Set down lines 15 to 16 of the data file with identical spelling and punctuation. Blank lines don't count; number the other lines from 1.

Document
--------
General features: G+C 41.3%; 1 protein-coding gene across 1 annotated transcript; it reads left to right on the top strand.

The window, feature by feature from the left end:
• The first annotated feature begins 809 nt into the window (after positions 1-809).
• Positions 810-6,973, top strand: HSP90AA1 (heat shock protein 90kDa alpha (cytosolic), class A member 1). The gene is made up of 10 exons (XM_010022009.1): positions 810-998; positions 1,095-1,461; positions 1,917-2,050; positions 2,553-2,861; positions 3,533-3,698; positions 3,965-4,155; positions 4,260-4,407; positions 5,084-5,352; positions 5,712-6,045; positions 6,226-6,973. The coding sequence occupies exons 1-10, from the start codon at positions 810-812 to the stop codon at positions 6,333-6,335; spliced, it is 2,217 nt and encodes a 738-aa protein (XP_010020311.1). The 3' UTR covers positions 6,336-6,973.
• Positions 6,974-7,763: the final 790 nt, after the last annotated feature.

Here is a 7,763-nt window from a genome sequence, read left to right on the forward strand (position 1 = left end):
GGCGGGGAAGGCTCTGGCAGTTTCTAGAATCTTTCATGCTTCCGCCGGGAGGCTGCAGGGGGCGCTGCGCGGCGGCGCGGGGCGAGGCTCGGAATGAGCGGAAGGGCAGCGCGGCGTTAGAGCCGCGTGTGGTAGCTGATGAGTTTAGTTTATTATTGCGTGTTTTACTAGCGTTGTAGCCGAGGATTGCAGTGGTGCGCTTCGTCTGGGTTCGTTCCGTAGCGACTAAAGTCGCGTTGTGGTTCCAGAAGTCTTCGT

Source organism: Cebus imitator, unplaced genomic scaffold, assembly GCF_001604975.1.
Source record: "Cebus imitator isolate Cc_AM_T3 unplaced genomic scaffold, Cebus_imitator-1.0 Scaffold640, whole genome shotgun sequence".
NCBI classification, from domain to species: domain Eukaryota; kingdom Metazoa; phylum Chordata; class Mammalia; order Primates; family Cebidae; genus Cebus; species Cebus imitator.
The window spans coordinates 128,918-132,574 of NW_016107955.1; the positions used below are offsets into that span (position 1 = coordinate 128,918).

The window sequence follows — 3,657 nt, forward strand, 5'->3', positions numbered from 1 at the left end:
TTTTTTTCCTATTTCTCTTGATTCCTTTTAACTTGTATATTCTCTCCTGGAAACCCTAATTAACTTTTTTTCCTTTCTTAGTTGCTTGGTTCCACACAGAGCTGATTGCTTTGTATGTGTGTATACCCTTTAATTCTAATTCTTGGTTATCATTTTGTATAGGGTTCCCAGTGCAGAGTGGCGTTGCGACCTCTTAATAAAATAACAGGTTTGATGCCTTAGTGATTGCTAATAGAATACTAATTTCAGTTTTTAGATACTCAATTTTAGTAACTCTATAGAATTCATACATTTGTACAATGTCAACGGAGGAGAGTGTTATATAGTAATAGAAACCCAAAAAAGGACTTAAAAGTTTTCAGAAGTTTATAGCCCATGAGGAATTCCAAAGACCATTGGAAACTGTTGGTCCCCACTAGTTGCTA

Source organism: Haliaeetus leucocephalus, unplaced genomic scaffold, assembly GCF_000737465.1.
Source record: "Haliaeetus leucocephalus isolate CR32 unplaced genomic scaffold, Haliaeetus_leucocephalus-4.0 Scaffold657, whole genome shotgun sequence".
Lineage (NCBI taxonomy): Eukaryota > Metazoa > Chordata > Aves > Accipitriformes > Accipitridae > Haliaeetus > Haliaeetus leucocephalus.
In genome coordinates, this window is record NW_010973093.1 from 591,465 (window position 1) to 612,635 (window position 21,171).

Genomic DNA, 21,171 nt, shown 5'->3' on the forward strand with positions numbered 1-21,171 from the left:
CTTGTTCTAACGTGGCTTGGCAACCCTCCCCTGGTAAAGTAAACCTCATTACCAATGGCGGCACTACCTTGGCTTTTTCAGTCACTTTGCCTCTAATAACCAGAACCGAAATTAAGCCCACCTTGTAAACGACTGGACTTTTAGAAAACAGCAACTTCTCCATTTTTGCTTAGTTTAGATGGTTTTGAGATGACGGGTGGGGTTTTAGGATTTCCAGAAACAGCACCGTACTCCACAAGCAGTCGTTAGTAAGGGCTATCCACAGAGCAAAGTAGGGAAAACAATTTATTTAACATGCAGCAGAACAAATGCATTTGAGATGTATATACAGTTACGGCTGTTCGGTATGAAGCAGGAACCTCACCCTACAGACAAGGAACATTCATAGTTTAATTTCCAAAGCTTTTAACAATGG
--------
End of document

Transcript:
Source record: "Haliaeetus leucocephalus isolate CR32 unplaced genomic scaffold, Haliaeetus_leucocephalus-4.0 Scaffold657, whole genome shotgun sequence".
Lineage (NCBI taxonomy): Eukaryota > Metazoa > Chordata > Aves > Accipitriformes > Accipitridae > Haliaeetus > Haliaeetus leucocephalus.